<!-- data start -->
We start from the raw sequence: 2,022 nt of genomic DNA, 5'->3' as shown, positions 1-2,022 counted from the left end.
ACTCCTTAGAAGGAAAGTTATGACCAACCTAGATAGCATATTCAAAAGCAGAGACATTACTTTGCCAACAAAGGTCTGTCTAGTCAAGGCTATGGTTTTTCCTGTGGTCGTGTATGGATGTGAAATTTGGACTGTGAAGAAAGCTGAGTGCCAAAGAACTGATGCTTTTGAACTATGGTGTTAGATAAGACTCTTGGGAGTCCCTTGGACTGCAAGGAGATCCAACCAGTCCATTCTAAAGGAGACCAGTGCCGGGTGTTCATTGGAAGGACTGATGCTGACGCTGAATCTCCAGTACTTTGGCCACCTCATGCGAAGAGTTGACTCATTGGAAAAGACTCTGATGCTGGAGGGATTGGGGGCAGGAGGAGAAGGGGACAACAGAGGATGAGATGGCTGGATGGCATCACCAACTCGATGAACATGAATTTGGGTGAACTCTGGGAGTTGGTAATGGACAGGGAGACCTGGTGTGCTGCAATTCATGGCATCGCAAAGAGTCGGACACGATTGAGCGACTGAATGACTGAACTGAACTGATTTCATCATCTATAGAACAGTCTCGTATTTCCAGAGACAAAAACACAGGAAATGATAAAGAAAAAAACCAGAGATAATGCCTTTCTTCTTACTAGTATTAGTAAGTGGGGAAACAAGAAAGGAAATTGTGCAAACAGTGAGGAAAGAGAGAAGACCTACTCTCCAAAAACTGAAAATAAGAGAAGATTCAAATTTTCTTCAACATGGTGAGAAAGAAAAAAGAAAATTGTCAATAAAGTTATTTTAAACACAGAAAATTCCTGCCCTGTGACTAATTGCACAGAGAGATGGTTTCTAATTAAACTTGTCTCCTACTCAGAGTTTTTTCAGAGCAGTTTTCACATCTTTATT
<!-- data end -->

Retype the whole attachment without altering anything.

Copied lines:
We start from the raw sequence: 2,022 nt of genomic DNA, 5'->3' as shown, positions 1-2,022 counted from the left end.
ACTCCTTAGAAGGAAAGTTATGACCAACCTAGATAGCATATTCAAAAGCAGAGACATTACTTTGCCAACAAAGGTCTGTCTAGTCAAGGCTATGGTTTTTCCTGTGGTCGTGTATGGATGTGAAATTTGGACTGTGAAGAAAGCTGAGTGCCAAAGAACTGATGCTTTTGAACTATGGTGTTAGATAAGACTCTTGGGAGTCCCTTGGACTGCAAGGAGATCCAACCAGTCCATTCTAAAGGAGACCAGTGCCGGGTGTTCATTGGAAGGACTGATGCTGACGCTGAATCTCCAGTACTTTGGCCACCTCATGCGAAGAGTTGACTCATTGGAAAAGACTCTGATGCTGGAGGGATTGGGGGCAGGAGGAGAAGGGGACAACAGAGGATGAGATGGCTGGATGGCATCACCAACTCGATGAACATGAATTTGGGTGAACTCTGGGAGTTGGTAATGGACAGGGAGACCTGGTGTGCTGCAATTCATGGCATCGCAAAGAGTCGGACACGATTGAGCGACTGAATGACTGAACTGAACTGATTTCATCATCTATAGAACAGTCTCGTATTTCCAGAGACAAAAACACAGGAAATGATAAAGAAAAAAACCAGAGATAATGCCTTTCTTCTTACTAGTATTAGTAAGTGGGGAAACAAGAAAGGAAATTGTGCAAACAGTGAGGAAAGAGAGAAGACCTACTCTCCAAAAACTGAAAATAAGAGAAGATTCAAATTTTCTTCAACATGGTGAGAAAGAAAAAAGAAAATTGTCAATAAAGTTATTTTAAACACAGAAAATTCCTGCCCTGTGACTAATTGCACAGAGAGATGGTTTCTAATTAAACTTGTCTCCTACTCAGAGTTTTTTCAGAGCAGTTTTCACATCTTTATT